The packed audience seemed to be interspersed with the Alexes and Dafnas who had come to see their fireplug-as-sex-symbol — Piven more than acquits himself — and the Mad Men enthusiasts who had come to see Elisabeth Moss in the role of Karen. She is remarkable in the role — sexy and troubling at the same time. Moss portrays Peggy Olson on the Sunday night AMC drama that has captured the imagination of a kind of literate baby-boomer tv viewer. Indeed, Olson could pass as the Karen in her own office, the 1960s ad agency where much of Mad Men takes place. The rest of the audience there for the second preview was made up of New York theatre mavens who always flock to see one of this coast’s reigning stars, Raul Esparza, the actor taking on the showy Charlie Fox role. They know that after his stunning performances in the last two Broadway seasons, as lonely Bobby in the Sondheim musical Company and the pimp Lenny in Pinter’s The Homecoming, Ezparza has become the most interesting actor to rise from along the Rialto in years. Mamet has written the role of Fox as a scene stealer and Ezparza steals two of the three that make up the play’s ninety scalding minutes. Company. The Homecoming. Speed- the-Plow. Esparza is about to complete a Broadway hat trick.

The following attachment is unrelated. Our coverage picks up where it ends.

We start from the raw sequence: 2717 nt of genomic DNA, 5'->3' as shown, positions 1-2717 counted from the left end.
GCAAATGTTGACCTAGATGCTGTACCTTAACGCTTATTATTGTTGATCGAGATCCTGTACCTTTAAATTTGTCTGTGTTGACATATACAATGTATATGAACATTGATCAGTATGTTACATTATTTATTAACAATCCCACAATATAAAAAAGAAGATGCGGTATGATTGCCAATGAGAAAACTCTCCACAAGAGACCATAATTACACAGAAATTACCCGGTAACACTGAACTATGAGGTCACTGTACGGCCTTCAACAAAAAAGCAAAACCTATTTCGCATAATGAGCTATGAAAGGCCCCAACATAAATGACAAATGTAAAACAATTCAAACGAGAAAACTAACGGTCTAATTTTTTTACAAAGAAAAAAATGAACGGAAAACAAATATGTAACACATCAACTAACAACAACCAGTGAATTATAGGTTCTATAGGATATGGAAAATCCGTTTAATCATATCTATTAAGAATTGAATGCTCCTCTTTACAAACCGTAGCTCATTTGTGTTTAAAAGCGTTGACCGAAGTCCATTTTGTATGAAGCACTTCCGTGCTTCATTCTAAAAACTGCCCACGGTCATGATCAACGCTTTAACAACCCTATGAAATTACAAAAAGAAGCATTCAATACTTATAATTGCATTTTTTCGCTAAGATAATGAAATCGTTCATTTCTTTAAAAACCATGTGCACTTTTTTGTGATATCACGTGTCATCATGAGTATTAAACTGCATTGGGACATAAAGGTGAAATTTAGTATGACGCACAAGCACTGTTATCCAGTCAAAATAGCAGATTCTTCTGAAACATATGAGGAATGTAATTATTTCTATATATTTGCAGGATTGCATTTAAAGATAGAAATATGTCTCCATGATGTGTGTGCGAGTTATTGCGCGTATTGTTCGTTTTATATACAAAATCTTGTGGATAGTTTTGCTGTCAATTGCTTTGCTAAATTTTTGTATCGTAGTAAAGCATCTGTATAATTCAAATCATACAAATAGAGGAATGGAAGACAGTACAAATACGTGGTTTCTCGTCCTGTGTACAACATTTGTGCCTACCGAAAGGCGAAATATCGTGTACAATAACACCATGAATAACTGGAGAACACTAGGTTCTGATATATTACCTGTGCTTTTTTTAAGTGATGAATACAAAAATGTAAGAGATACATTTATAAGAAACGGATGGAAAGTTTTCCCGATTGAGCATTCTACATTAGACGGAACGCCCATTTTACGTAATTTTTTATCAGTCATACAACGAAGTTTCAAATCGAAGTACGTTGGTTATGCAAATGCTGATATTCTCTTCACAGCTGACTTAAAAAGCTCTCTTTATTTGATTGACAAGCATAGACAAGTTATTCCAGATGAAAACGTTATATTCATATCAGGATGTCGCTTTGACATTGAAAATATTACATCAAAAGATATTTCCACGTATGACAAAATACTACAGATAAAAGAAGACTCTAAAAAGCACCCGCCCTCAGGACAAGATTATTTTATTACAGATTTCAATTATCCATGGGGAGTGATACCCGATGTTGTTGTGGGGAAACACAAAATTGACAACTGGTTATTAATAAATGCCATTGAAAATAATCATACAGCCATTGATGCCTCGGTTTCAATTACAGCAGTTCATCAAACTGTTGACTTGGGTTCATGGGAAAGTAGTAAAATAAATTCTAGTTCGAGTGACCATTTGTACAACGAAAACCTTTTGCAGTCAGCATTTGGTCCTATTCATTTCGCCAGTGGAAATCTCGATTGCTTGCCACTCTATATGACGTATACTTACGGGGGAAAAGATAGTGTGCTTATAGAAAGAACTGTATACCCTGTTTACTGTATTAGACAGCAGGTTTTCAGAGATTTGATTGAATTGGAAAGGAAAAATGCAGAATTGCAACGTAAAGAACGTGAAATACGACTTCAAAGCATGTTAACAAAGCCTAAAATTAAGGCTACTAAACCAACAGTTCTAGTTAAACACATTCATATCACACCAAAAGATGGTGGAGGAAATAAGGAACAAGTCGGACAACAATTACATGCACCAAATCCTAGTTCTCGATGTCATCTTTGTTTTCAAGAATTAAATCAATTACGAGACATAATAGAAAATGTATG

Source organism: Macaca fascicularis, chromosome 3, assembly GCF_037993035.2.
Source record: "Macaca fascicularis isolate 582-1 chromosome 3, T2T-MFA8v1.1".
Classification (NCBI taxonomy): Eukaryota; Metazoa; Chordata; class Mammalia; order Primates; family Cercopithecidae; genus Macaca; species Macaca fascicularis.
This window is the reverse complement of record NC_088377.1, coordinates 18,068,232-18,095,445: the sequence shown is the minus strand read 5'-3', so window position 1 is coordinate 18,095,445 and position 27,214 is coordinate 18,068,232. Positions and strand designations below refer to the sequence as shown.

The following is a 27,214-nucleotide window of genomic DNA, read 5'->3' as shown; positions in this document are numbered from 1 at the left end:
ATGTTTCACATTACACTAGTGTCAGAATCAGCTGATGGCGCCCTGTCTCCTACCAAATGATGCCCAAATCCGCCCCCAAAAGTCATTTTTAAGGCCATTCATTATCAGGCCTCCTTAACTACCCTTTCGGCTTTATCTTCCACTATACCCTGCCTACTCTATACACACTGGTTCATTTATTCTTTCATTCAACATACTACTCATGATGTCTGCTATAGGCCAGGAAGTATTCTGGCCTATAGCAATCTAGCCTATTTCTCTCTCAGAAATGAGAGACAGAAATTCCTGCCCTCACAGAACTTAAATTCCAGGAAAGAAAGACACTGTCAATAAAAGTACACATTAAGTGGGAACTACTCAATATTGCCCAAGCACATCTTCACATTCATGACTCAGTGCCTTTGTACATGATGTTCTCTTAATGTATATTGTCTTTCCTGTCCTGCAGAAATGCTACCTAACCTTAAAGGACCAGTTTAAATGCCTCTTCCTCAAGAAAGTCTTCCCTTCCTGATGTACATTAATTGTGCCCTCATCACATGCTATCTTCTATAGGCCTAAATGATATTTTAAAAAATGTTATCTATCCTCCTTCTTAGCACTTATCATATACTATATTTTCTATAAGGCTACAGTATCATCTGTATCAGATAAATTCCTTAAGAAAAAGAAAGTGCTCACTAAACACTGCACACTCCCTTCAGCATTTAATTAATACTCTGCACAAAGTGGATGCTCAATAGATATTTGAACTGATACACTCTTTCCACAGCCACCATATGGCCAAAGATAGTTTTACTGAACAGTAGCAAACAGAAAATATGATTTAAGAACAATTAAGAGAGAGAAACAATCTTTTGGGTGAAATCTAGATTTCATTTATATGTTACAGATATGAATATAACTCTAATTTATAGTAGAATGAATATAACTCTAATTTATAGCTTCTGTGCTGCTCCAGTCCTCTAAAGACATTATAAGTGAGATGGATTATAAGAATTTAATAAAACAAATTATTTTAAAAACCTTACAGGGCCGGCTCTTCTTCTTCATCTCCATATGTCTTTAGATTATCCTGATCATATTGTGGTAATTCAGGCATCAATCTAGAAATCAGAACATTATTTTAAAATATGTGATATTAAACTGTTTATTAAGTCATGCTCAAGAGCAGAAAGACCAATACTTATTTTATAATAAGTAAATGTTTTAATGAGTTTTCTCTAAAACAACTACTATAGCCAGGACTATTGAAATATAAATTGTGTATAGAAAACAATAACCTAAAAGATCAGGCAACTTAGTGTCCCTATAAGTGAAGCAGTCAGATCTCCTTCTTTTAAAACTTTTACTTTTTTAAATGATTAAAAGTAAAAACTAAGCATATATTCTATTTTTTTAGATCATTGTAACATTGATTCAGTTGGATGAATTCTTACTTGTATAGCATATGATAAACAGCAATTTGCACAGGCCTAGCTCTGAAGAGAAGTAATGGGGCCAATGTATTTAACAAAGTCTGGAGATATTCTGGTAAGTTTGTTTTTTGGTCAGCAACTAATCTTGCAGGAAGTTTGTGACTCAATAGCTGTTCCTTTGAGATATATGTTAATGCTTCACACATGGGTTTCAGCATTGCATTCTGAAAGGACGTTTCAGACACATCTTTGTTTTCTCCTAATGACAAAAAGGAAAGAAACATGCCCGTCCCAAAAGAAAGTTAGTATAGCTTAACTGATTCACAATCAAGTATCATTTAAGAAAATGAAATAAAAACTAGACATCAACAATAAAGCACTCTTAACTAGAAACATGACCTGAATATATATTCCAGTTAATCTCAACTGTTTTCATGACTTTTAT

What’s the play about other than the age-old conflict of commerce vs. art? I’ll let Mamet speak for himself. Back in 1987, I interviewed him ostensibly for his film, House of Games, which was to premiere at the New York Film Festival that fall. But we veered off to talk about a little play that Lincoln Center had agreed to produce the next spring. This was before Madonna let her roots grow out and joined the cast. I asked him if it were a comedy? “I hope so,” he said, chuckling and lighting a cigar. “It takes place in the office of a guy who just got appointed head of production at a major studio. It takes place between him and his underling who he’s known and has been eating his dust for the last twenty years and his temporary secretary. He wants to fuck his temporary secretary. He figures the best way he can fuck her is to impress her and kind of co-opt her so he gives her a book which is about the end of the world. He tells her he needs a report on this by the end of the night. Would you mind giving me a reader’s report, he says. Come over to my house around 11 o’clock. So she comes over to his house and she convinces him to make this film about the end of the world, to actually greenlight it. And then the next day is about his friend trying to talk him out of greenlighting the book about the end of the world.”